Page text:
future

PlayMaker School a Lesson for Everyone

PlayMaker School a Lesson for Everyone

It’s not often you come across an initiative that could really change the world, but the PlayMaker School in Santa Monica is a sign that education is finally beginning to be re-examined in meaningful ways.

The concept of PlayMaker is simple, to teach through play rather than through rote. Children learn a structured curriculum (which they choose paths through according to their interests) but instead of reading and completing exercises from a textbook, learning takes place in the context of games, puzzles, and creative challenges that require the children to learn new skills to solve.

What’s most attractive about this approach is that it addresses a problem that Sir Ken Robinson outlines in one of the most-watched TED Talks of all time: that schools kill creativity and attempt to teach children as if they were computer storage to be filled with facts and theories.

To anyone in the games industry, it’s obvious that this approach is an improvement over existing educational mechanisms. Collectively the games industry invests millions of hours from some of the most intelligent, creative, and passionate minds in the world to constantly improve upon the process of teaching players how to acquire new skills in an exciting and immersive way. The results speak for themselves, with players choosing to pour hundreds of millions of hours of effort into building and perfecting their abilities every month.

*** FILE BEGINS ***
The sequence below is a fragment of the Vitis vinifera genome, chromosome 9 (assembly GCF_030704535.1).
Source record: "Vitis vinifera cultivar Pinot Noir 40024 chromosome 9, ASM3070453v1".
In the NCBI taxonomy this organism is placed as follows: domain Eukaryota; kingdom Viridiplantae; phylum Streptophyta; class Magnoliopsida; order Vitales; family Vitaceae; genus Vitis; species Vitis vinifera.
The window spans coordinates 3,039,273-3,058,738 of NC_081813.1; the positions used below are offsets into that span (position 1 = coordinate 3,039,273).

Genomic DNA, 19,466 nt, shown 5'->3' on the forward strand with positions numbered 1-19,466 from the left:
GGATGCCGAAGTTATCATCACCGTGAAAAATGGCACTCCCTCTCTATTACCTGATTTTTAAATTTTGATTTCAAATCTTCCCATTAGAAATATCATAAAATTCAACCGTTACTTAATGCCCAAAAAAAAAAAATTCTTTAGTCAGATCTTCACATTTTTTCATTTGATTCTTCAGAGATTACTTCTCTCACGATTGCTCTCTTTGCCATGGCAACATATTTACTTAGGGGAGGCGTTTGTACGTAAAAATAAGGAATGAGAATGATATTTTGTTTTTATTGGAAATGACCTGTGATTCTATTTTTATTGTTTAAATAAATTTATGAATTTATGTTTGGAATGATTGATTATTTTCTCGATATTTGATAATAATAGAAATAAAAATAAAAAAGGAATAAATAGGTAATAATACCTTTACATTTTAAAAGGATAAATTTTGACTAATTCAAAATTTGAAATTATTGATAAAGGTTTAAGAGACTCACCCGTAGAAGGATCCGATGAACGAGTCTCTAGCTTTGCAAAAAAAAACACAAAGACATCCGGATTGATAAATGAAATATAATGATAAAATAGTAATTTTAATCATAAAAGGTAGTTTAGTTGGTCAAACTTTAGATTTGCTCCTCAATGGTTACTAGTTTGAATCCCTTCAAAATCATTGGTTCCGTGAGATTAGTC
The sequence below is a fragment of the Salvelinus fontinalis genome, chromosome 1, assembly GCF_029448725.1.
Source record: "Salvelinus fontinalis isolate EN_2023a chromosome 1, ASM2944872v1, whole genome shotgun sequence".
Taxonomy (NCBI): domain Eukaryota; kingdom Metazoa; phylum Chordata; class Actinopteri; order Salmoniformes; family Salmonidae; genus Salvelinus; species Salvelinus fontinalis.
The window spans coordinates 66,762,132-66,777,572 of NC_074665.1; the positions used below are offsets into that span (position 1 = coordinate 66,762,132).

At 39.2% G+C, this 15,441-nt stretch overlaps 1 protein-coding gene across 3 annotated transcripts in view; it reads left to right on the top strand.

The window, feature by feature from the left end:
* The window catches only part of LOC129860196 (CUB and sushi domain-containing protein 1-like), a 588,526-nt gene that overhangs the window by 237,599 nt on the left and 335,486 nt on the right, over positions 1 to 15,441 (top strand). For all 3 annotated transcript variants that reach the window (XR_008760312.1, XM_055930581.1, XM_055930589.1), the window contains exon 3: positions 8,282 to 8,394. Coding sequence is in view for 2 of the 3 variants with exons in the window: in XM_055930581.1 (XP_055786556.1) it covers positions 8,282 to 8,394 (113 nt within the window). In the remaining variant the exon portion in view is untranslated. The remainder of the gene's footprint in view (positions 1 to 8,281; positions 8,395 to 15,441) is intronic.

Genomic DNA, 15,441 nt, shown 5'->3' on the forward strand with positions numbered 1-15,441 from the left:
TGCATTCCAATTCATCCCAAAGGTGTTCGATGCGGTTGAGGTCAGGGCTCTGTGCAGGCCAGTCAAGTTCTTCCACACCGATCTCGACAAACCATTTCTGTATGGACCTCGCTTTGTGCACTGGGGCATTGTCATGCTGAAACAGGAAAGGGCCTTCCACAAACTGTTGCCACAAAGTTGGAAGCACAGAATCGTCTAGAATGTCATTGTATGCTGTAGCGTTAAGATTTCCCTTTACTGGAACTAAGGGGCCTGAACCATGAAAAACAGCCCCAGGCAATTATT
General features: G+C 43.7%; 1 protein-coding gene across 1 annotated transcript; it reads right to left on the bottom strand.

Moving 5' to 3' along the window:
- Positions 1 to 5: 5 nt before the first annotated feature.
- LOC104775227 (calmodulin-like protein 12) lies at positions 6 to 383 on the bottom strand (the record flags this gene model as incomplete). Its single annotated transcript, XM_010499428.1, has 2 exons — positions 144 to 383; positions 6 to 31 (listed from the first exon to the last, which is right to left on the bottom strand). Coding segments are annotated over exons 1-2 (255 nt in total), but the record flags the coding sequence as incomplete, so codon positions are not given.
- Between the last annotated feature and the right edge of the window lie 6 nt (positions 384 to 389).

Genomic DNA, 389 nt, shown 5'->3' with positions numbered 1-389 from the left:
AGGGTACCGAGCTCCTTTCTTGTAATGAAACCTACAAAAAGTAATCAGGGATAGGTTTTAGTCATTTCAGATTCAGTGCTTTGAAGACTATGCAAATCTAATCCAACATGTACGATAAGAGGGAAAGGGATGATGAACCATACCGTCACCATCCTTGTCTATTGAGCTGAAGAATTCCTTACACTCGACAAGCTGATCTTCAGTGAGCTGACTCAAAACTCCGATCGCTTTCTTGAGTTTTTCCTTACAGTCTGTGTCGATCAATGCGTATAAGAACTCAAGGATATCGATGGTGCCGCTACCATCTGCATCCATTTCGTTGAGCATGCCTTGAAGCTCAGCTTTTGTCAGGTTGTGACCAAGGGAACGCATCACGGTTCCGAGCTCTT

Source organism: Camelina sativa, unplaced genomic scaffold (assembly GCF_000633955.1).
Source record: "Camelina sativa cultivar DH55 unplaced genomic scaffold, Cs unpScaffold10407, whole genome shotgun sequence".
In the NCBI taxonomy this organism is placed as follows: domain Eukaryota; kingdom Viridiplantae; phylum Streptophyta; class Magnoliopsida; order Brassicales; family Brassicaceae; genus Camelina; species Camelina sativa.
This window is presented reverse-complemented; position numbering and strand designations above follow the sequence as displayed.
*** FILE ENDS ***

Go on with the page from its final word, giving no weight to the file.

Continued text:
I’m really excited to see if the PlayMaker School is successful, and as their methods and technologies are open source, there’s every possibility that more such schools will be following in their footsteps in the near future.

Hat-tip to Fast Company’s original article on PlayMaker for bringing this to my attention!

Live In The Future, Then Build What’s Missing

Paul Graham, who knows a thing or two about start-ups, recently wrote a deeply insightful essay on what makes for a good start-up idea. The trick, which I wholly agree with, is not to cast around for ideas in the hope of some thunderbolt of inspiration, but rather to strive to be at the edge of an ever-changing field and to notice what’s missing.